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Passion for Virtual Reality on Display at VR Summit

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A student tries out one of the VR headsets on display at this semester's VR Summit. Photo by Bob Toy.

At one moment, Academy of Art University students were mingling in Room 140 of the 79 New Montgomery building on the night of the VR Summit. But with one touch and one virtual reality (VR) headset, moments later, students were transported to the sandy beaches of the marina staring up at the Golden Gate Bridge, gliding through the streets of San Francisco in a cable car or interacting with a little blue alien in outer space.

“It’s life changing,” said Executive Director of Immersive Technology & Short Term Programming James Egan about the effects of VR. “It’s important for the entire university to know about this new expanding medium and the impact it’s going to have on every school here.”

The third annual summit held on April 20 was a night of endless possibilities filled with adventure, education and what’s new in the world of VR. Industry professionals from companies progressing the emerging technologies of VR, 360-degree content and augmented reality graced the stage of the theatre as audience members were fully engaged. 

Representatives from Veer, SubPac, Still Cottage Studios, animation studio Baobab and Insta 360 showed off their newest VR gadgets and content and ways in which students of the Academy can capitalize on an industry that is changing the world.

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Insta 360 got a lot of “wows” from the crowd for its newest 360-degree and VR camera which are affordable and accessible to students right now. 

Liz Rowley, founder and creative director of VR production company Still Cottage Studios and former Academy student, spoke to the crowd about VR’s penetration into industries like real estate, retail, medical and education.

“This is a whole new platform to reach consumers,” she said about branded VR content. “It allows viewers to be fully immersed in the content and feel like a part of the experience, not just watch it on TV.” 

A passion of Rowley’s is education. It’s the current topic of a project her studio is working on and is something she said VR can bring to places lacking access. This was just one of the ways Rowley mentioned how VR is changing the world.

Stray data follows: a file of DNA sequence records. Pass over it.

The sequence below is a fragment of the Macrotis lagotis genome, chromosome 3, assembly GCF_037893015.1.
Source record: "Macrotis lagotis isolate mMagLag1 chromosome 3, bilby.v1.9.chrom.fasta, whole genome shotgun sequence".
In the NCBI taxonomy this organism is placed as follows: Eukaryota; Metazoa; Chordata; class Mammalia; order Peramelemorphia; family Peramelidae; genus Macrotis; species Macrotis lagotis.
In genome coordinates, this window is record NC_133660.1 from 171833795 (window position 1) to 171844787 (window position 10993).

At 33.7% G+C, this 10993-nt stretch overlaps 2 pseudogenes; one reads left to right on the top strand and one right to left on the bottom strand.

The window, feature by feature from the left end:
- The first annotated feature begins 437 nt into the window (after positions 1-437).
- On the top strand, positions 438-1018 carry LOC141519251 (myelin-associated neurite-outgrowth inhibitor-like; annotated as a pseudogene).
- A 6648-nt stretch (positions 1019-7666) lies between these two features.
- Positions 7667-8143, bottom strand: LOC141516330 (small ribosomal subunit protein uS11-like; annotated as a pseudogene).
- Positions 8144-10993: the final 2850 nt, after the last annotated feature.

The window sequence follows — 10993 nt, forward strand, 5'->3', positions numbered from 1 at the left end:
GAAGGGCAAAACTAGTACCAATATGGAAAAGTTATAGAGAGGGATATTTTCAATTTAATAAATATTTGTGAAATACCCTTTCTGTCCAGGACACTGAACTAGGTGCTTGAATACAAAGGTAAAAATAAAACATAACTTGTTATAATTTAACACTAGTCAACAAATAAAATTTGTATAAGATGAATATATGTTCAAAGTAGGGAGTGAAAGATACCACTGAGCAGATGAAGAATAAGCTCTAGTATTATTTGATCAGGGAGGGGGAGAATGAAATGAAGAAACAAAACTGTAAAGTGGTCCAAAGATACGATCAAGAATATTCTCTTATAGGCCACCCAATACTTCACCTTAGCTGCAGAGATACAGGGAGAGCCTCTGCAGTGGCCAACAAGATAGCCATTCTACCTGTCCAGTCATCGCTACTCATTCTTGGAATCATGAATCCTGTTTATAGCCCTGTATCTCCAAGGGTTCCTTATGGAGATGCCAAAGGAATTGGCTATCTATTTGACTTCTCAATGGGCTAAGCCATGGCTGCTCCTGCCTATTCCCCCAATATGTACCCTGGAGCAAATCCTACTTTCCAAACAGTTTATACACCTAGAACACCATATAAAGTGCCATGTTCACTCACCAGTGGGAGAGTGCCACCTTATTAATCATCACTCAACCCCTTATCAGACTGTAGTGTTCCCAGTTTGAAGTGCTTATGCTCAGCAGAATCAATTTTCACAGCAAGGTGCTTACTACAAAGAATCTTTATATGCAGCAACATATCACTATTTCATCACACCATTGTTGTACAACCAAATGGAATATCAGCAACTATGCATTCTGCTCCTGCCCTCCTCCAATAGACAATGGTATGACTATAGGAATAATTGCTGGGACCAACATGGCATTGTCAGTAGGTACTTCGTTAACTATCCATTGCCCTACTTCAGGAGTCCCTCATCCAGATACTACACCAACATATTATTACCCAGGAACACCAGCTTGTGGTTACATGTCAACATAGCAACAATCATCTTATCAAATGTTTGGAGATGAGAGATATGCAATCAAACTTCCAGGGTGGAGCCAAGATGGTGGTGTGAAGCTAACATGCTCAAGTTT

Rowley concluded her presentation with a discussion on how to monetize VR and encouraged the crowd of students to take advantage of something every VR company has in common, being the need for content and talented people like Academy students to create it. 

Some students already have a head start. After the industry presentations in the theatre, the work of students from advanced VR classes this semester were showcased in room 140. The room was like a beehive with students in headsets, others trying out wearable technology and viewing projects from branded content to music videos.  

One group of students created a VR commercial for Ghirardelli Chocolate. The commercial took viewers on a trip through the city traveling to a new location with every bite of the main character’s chocolate.

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Students try on different headsets and test of emerging technology during the VR Summit. Photo by Bob Toy.

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Photo by Bob Toy.

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Photo by Bob Toy.

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Photo by Bob Toy.

“I’m obsessed with cutting edge technology,” said Deane Carstensen, senior and School of Motion Pictures and Television directing major, who directed the Ghiradelli commercial. “This is the next step. Filmmakers have been waiting for something new and exciting.” 

Carstensen’s VR commercial already racked up about 5,000 views on Veer, a global VR video community and one of the night’s guests.

Another aspect of VR that was showcased, was the fourth dimension of VR, or tactile immersion. Kevin Kunze a 360-degree filmmaker, showed off the SubPac, a wearable technology that pulses sound through the body in coordination with VR content. 

“I want audiences to be as engaged as possible in the experience,” said Kunze, who is also an Academy instructor of advanced VR filmmaking. “VR is the closest thing to living within a dream and tactile sensations really enhance that.”

Of the students, Academy staff and industry professionals in attendance that night, one thing was evidently clear: the passion for the power of VR. Egan spoke specifically about the drive and passion he sees in his students everyday and the incredible opportunities they have at the Academy with some of the top VR faculty in the world.

“Students have this excitement in being pioneers of this new frontier and are redefining media as we know it,” he said.